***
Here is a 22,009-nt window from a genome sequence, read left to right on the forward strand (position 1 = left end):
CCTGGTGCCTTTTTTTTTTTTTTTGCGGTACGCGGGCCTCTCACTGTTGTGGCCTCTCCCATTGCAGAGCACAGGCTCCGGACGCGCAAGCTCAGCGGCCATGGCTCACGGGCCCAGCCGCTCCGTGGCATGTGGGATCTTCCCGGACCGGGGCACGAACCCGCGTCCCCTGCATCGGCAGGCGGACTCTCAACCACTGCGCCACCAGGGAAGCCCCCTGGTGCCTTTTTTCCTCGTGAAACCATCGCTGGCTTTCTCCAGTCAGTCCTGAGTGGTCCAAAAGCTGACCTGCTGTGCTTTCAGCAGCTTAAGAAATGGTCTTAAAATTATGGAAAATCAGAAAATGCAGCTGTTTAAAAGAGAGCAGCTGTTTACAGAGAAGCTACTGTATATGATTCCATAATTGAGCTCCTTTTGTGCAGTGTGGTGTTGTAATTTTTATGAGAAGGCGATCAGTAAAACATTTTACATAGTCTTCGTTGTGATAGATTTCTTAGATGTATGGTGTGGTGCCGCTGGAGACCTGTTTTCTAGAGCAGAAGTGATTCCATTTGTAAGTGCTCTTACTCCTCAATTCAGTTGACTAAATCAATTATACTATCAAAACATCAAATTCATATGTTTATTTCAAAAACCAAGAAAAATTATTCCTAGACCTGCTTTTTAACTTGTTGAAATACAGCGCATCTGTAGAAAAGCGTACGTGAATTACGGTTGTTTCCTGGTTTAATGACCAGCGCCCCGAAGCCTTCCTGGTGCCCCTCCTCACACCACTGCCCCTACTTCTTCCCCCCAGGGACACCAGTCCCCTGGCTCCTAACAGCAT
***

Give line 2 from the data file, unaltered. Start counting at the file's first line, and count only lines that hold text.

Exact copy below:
CCTGGTGCCTTTTTTTTTTTTTTTGCGGTACGCGGGCCTCTCACTGTTGTGGCCTCTCCCATTGCAGAGCACAGGCTCCGGACGCGCAAGCTCAGCGGCCATGGCTCACGGGCCCAGCCGCTCCGTGGCATGTGGGATCTTCCCGGACCGGGGCACGAACCCGCGTCCCCTGCATCGGCAGGCGGACTCTCAACCACTGCGCCACCAGGGAAGCCCCCTGGTGCCTTTTTTCCTCGTGAAACCATCGCTGGCTTTCTCCAGTCAGTCCTGAGTGGTCCAAAAGCTGACCTGCTGTGCTTTCAGCAGCTTAAGAAATGGTCTTAAAATTATGGAAAATCAGAAAATGCAGCTGTTTAAAAGAGAGCAGCTGTTTACAGAGAAGCTACTGTATATGATTCCATAATTGAGCTCCTTTTGTGCAGTGTGGTGTTGTAATTTTTATGAGAAGGCGATCAGTAAAACATTTTACATAGTCTTCGTTGTGATAGATTTCTTAGATGTATGGTGTGGTGCCGCTGGAGACCTGTTTTCTAGAGCAGAAGTGATTCCATTTGTAAGTGCTCTTACTCCTCAATTCAGTTGACTAAATCAATTATACTATCAAAACATCAAATTCATATGTTTATTTCAAAAACCAAGAAAAATTATTCCTAGACCTGCTTTTTAACTTGTTGAAATACAGCGCATCTGTAGAAAAGCGTACGTGAATTACGGTTGTTTCCTGGTTTAATGACCAGCGCCCCGAAGCCTTCCTGGTGCCCCTCCTCACACCACTGCCCCTACTTCTTCCCCCCAGGGACACCAGTCCCCTGGCTCCTAACAGCAT